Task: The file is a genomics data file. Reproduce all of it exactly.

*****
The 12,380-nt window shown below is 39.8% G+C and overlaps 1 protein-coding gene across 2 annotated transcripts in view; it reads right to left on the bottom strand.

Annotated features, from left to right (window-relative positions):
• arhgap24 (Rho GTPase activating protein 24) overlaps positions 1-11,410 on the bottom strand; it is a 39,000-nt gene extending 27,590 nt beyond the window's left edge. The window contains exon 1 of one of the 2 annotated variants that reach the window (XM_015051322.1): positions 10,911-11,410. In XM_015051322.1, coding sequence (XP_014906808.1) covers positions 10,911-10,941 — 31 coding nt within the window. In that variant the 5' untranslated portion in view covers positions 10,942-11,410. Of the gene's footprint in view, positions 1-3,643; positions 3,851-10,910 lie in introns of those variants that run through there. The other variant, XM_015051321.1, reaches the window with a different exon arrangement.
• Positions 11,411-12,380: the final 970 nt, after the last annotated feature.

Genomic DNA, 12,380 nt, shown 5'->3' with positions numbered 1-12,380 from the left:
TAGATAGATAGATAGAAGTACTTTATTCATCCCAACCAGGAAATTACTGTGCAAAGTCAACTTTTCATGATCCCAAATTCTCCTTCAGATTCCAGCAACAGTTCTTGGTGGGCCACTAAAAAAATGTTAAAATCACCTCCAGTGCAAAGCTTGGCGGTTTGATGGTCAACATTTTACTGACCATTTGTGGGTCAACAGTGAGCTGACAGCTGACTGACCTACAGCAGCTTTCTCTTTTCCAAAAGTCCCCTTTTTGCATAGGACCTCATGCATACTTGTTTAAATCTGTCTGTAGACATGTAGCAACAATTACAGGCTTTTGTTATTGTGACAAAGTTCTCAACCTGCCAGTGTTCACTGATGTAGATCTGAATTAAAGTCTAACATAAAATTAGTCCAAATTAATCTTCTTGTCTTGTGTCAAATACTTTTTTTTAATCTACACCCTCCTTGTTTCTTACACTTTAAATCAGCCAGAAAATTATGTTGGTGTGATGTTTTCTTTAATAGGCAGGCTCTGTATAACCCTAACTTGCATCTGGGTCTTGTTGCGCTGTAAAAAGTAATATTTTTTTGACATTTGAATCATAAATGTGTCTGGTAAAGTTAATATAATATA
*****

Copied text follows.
The 12,380-nt window shown below is 39.8% G+C and overlaps 1 protein-coding gene across 2 annotated transcripts in view; it reads right to left on the bottom strand.

Annotated features, from left to right (window-relative positions):
• arhgap24 (Rho GTPase activating protein 24) overlaps positions 1-11,410 on the bottom strand; it is a 39,000-nt gene extending 27,590 nt beyond the window's left edge. The window contains exon 1 of one of the 2 annotated variants that reach the window (XM_015051322.1): positions 10,911-11,410. In XM_015051322.1, coding sequence (XP_014906808.1) covers positions 10,911-10,941 — 31 coding nt within the window. In that variant the 5' untranslated portion in view covers positions 10,942-11,410. Of the gene's footprint in view, positions 1-3,643; positions 3,851-10,910 lie in introns of those variants that run through there. The other variant, XM_015051321.1, reaches the window with a different exon arrangement.
• Positions 11,411-12,380: the final 970 nt, after the last annotated feature.

Genomic DNA, 12,380 nt, shown 5'->3' with positions numbered 1-12,380 from the left:
TAGATAGATAGATAGAAGTACTTTATTCATCCCAACCAGGAAATTACTGTGCAAAGTCAACTTTTCATGATCCCAAATTCTCCTTCAGATTCCAGCAACAGTTCTTGGTGGGCCACTAAAAAAATGTTAAAATCACCTCCAGTGCAAAGCTTGGCGGTTTGATGGTCAACATTTTACTGACCATTTGTGGGTCAACAGTGAGCTGACAGCTGACTGACCTACAGCAGCTTTCTCTTTTCCAAAAGTCCCCTTTTTGCATAGGACCTCATGCATACTTGTTTAAATCTGTCTGTAGACATGTAGCAACAATTACAGGCTTTTGTTATTGTGACAAAGTTCTCAACCTGCCAGTGTTCACTGATGTAGATCTGAATTAAAGTCTAACATAAAATTAGTCCAAATTAATCTTCTTGTCTTGTGTCAAATACTTTTTTTTAATCTACACCCTCCTTGTTTCTTACACTTTAAATCAGCCAGAAAATTATGTTGGTGTGATGTTTTCTTTAATAGGCAGGCTCTGTATAACCCTAACTTGCATCTGGGTCTTGTTGCGCTGTAAAAAGTAATATTTTTTTGACATTTGAATCATAAATGTGTCTGGTAAAGTTAATATAATATA